(1) Fictionalizing discourse (discourse within works of fiction), e.g. “[Holmes was] the most perfect reasoning and observing machine that the world has seen” in “A Scandal in Bohemia”.
(2) Nonexistence claims, e.g. “Sherlock Holmes does not exist”.
(3) Internal discourse by readers about the content of works of fiction. This may be either intra-fictional (reporting the content of a single work of fiction, e.g. “Holmes solved his first mystery in his college years,”) or cross-fictional (comparing the contents of two works of fiction, e.g. “Anna Karenina is smarter than Emma Bovary”).
(4) External discourse by readers and critics about the characters as fictional characters, e.g. “Holmes is a fictional character”, “Hamlet was created by Shakespeare”, “The Holmes character was modeled on an actual medical doctor Doyle knew”, “Holmes appears in dozens of stories”, “Holmes is very famous”.Thomasson continues with a summary of the basic problem:
The puzzles for fictional discourse arise because many of the things we want to say about fictional characters seem in conflict with each other: How, for example, could Holmes solve a mystery if he doesn’t exist? How could Hamlet be born to Gertrude if he was created by Shakespeare? Any theory of fiction is obliged to say something about how we can understand these four kinds of claim in ways that resolve their apparent inconsistencies. And any theory of fictional discourse will have import for whether or not we should accept that there are fictional entities we sometimes refer to, and if so, what sorts of thing they are and what is literally true of them.UPDATE (15 Jan): Tim Button mentions in the comments below that an important fifth kind of discourse may have been omitted. Possibly Thomasson intended it to be covered by type (4), "external discourse", so I'll call it:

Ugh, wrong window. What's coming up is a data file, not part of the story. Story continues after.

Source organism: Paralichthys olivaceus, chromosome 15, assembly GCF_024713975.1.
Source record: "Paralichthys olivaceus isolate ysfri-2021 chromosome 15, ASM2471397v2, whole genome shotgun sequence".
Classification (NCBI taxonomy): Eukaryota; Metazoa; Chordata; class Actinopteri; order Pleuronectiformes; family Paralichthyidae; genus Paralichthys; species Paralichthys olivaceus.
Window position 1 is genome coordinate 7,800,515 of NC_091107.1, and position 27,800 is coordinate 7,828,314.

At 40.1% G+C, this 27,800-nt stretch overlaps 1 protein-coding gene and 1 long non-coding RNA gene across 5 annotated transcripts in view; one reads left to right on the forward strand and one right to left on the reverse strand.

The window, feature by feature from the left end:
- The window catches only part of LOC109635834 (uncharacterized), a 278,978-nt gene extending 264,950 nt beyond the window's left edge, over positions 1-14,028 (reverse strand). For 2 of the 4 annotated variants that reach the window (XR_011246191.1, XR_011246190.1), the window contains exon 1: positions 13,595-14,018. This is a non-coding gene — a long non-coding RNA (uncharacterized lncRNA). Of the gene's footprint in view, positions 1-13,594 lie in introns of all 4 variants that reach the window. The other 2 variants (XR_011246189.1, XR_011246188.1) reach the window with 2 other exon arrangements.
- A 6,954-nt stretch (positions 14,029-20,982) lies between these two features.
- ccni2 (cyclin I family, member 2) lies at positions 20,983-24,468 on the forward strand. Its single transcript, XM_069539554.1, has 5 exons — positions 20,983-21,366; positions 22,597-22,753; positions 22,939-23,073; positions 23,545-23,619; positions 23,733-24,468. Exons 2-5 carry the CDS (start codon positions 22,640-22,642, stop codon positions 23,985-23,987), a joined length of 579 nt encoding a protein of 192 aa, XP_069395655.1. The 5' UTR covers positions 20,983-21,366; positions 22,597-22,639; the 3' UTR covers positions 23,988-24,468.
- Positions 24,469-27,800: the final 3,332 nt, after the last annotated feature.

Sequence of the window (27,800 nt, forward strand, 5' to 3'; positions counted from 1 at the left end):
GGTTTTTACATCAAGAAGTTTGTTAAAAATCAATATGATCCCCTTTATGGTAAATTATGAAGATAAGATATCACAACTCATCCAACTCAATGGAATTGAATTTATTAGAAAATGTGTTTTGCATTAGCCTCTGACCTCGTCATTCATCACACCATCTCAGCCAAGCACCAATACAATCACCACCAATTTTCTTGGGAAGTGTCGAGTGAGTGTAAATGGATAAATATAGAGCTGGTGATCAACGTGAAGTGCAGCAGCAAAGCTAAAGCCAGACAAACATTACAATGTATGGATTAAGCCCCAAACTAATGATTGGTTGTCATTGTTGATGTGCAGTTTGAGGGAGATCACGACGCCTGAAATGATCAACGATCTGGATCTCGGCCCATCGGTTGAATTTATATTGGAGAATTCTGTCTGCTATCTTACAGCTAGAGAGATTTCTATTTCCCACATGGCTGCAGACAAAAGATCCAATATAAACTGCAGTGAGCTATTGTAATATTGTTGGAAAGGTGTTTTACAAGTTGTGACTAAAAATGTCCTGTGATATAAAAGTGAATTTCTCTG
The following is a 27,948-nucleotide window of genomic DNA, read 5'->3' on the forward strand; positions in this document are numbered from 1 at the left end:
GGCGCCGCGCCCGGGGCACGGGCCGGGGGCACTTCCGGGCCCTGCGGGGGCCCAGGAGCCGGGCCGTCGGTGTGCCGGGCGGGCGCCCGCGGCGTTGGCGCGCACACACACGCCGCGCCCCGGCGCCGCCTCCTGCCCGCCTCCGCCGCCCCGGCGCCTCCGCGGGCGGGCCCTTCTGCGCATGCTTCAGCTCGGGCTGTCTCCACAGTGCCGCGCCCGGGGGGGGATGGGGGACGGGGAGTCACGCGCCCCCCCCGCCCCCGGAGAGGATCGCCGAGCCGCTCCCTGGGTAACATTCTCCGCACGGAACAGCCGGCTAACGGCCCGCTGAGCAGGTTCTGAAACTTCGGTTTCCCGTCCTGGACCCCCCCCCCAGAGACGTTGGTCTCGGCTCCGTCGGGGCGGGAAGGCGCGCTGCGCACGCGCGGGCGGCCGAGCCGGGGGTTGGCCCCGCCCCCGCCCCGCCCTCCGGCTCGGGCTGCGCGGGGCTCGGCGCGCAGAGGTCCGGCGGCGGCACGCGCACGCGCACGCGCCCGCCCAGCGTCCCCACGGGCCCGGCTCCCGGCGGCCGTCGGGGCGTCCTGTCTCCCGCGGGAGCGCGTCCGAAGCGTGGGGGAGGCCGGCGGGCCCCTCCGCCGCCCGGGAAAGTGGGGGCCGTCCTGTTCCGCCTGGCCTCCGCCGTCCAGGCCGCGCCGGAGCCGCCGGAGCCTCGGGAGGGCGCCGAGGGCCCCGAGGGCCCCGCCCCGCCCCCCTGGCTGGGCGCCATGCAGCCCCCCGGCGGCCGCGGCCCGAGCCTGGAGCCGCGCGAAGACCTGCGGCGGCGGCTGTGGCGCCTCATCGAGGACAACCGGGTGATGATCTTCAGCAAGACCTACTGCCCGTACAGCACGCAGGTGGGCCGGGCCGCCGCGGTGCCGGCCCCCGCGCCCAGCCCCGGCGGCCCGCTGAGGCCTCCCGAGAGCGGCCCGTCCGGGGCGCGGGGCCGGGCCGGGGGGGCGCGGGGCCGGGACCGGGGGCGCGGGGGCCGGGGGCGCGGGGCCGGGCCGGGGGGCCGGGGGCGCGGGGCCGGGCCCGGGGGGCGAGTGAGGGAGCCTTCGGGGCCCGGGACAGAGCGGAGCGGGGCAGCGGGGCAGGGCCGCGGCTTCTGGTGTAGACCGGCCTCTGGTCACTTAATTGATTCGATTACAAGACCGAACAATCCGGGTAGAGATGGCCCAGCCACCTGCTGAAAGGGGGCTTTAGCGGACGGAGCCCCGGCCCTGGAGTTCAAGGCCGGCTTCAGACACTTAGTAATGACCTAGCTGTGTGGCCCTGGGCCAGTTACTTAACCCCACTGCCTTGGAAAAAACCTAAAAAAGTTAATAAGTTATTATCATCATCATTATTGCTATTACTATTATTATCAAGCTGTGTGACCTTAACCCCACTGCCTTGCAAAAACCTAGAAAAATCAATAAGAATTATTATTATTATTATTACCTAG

(4)* Mixed external discourse by readers expressing relations between the characters and non-fictional entities, e.g. “Jeff Ketland is smarter than Homer Simpson”, “My college is prettier than Hogwarts”.